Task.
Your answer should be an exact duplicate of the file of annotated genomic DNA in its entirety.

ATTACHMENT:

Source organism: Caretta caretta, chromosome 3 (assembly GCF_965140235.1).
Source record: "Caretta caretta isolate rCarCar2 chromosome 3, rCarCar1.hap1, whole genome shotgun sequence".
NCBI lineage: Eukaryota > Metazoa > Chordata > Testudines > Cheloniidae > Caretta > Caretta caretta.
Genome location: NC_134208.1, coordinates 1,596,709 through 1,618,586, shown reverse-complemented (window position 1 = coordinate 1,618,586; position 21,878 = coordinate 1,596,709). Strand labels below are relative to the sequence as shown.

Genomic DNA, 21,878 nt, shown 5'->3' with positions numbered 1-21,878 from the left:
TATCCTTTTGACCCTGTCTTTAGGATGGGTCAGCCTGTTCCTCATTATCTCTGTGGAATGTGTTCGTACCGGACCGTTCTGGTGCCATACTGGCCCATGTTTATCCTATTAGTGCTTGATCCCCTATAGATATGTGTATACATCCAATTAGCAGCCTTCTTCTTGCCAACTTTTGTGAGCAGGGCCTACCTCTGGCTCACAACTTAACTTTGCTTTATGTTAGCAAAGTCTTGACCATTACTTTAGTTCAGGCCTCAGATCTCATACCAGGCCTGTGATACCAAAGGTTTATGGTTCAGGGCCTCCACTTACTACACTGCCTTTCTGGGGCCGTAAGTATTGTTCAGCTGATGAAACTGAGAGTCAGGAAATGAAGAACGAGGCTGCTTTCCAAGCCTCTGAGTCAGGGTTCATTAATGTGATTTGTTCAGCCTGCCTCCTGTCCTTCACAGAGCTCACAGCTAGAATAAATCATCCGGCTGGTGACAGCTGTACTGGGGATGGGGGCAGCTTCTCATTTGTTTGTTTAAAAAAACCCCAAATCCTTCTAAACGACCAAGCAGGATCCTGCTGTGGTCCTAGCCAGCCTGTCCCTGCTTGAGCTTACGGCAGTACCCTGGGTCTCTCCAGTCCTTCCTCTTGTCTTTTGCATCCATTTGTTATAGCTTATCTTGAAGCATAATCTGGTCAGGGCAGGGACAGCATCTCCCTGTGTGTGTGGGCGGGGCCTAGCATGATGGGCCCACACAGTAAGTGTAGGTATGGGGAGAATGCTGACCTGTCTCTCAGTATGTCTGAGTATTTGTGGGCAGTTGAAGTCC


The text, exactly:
Source organism: Caretta caretta, chromosome 3 (assembly GCF_965140235.1).
Source record: "Caretta caretta isolate rCarCar2 chromosome 3, rCarCar1.hap1, whole genome shotgun sequence".
NCBI lineage: Eukaryota > Metazoa > Chordata > Testudines > Cheloniidae > Caretta > Caretta caretta.
Genome location: NC_134208.1, coordinates 1,596,709 through 1,618,586, shown reverse-complemented (window position 1 = coordinate 1,618,586; position 21,878 = coordinate 1,596,709). Strand labels below are relative to the sequence as shown.

Genomic DNA, 21,878 nt, shown 5'->3' with positions numbered 1-21,878 from the left:
TATCCTTTTGACCCTGTCTTTAGGATGGGTCAGCCTGTTCCTCATTATCTCTGTGGAATGTGTTCGTACCGGACCGTTCTGGTGCCATACTGGCCCATGTTTATCCTATTAGTGCTTGATCCCCTATAGATATGTGTATACATCCAATTAGCAGCCTTCTTCTTGCCAACTTTTGTGAGCAGGGCCTACCTCTGGCTCACAACTTAACTTTGCTTTATGTTAGCAAAGTCTTGACCATTACTTTAGTTCAGGCCTCAGATCTCATACCAGGCCTGTGATACCAAAGGTTTATGGTTCAGGGCCTCCACTTACTACACTGCCTTTCTGGGGCCGTAAGTATTGTTCAGCTGATGAAACTGAGAGTCAGGAAATGAAGAACGAGGCTGCTTTCCAAGCCTCTGAGTCAGGGTTCATTAATGTGATTTGTTCAGCCTGCCTCCTGTCCTTCACAGAGCTCACAGCTAGAATAAATCATCCGGCTGGTGACAGCTGTACTGGGGATGGGGGCAGCTTCTCATTTGTTTGTTTAAAAAAACCCCAAATCCTTCTAAACGACCAAGCAGGATCCTGCTGTGGTCCTAGCCAGCCTGTCCCTGCTTGAGCTTACGGCAGTACCCTGGGTCTCTCCAGTCCTTCCTCTTGTCTTTTGCATCCATTTGTTATAGCTTATCTTGAAGCATAATCTGGTCAGGGCAGGGACAGCATCTCCCTGTGTGTGTGGGCGGGGCCTAGCATGATGGGCCCACACAGTAAGTGTAGGTATGGGGAGAATGCTGACCTGTCTCTCAGTATGTCTGAGTATTTGTGGGCAGTTGAAGTCC